Execution time analysis is an important parameter used for evaluating the performance of optimisers. In the study, the speeds were compared with each other based on the time optimisers took for the solution of the problem where the best fitness value was reached with a population size of 800 and iteration number of 5000 and 20 studies (Figure 11). With this comparison, it is possible to construct the time complexity of algorithms. As seen in the graph shown in Figure 11, the longest calculation time for solving the problem is seen in ABC. It is followed by SSA and WOA. Having the best fitness value, PSO achieved this success by solving the problem at an average of 19.51 seconds. PSO, GWO, and MVO, which are most successful ones in solving the problem, are also more successful than other algorithms in terms of average calculation time. The average running times of algorithms are close to each other. Although algorithms differ in terms of running time, it can be said that, with a general assessment, all algorithms solve the problem in a reasonable running time.

6. Conclusion

In this study, the hydrostatic thrust bearing design problem defined by Siddall [12] is discussed through 7 different swarm intelligence approaches. The purpose of the problem is to minimize the power loss that occurs during operation of hydrostatic thrust bearings. In addition to the successes of 7 different optimisers in achieving an optimum solution, their performances in different population sizes and numbers of iterations are also discussed as the research subject. For this reason, optimisers were run with population sizes of 100, 400, and 800 in 100, 1000, and 5000 iterations. According to the results obtained, the lowest objective function value in the study was obtained by MVO with a population size of 800 and 5000 iterations. Following MVO, the best solution was reached through WOA, PSO, and GWO. The performances of WOA, MVO, CS, and SSA, which were applied for the first time to solve the minimum power loss problem, are particularly successful in higher iteration numbers.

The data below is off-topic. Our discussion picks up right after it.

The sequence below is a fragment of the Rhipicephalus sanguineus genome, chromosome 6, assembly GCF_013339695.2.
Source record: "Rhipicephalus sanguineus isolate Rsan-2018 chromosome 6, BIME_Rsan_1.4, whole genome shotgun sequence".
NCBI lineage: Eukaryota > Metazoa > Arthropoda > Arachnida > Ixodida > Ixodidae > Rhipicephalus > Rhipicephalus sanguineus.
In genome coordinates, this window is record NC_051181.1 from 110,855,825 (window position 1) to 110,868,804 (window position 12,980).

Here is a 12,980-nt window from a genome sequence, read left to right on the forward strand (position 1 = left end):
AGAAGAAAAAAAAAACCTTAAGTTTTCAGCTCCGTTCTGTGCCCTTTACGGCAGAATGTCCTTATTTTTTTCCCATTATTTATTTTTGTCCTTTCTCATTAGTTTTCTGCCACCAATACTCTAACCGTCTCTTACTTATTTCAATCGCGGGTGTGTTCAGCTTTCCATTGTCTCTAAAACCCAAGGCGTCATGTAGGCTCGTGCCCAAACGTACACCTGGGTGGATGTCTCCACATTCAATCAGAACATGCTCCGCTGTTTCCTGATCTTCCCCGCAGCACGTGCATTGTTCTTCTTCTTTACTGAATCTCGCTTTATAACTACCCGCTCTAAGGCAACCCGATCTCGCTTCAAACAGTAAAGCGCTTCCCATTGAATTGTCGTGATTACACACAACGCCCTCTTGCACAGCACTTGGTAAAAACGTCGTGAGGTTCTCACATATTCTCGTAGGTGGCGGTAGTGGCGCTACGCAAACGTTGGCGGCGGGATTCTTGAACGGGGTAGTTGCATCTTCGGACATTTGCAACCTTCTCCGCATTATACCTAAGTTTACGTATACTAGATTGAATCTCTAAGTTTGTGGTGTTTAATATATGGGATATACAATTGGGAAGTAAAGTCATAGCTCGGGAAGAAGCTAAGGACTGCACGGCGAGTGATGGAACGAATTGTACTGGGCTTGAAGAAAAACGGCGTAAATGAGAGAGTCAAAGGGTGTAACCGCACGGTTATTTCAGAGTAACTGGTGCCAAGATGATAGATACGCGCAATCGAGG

The successful performance of MVO and WOA in the populations and iterations where the best fitness value is reached is remarkable. The results obtained with the other two algorithms (SSA and CS) applied for the first time to the solution of the problem are also very close to the best fitness value. This reveals the competitive aspects of algorithms that have not been applied to the problem earlier. The results of objective functions obtained with PSO [10] and GWO [2], which were earlier applied to the solution of the problem, are better than that of the studies in the literature.

When the performances of algorithms in different population sizes and iterations are analysed, is it seen that, as the number of iterations increased, the algorithms reached the solutions more easily. The increase in the number of iterations increased the precision of the solution. Contribution of the increase in population size into quality solutions was not as much as that of the number of iterations. The outcomes of ABC and CS with a population size of 800 support this remark. Another remarkable outcome of the study is the speed of the algorithms. The best solution was reached in 19.51 seconds and the worst solution in 25.19 seconds with a population size of 800 and 5000 iteration numbers where the best fitness value was reached.

Quality solutions produced by swarm optimisers used for the first time in the study demonstrate that these methods can be used in delicate engineering design problems, such as the problem discussed in this article. However, the obligation for going up to higher numbers of iterations to reach the ideal solution is a significant issue here. In the upcoming studies, the focus will be on solving benchmark problems with hybrid models, such as the problem discussed in this study.

Data Availability

The data used to support the findings of this study are included within the article, and obtained other datasets can be requested from the corresponding author if needed.

Conflicts of Interest

The author declares that there are no conflicts of interest.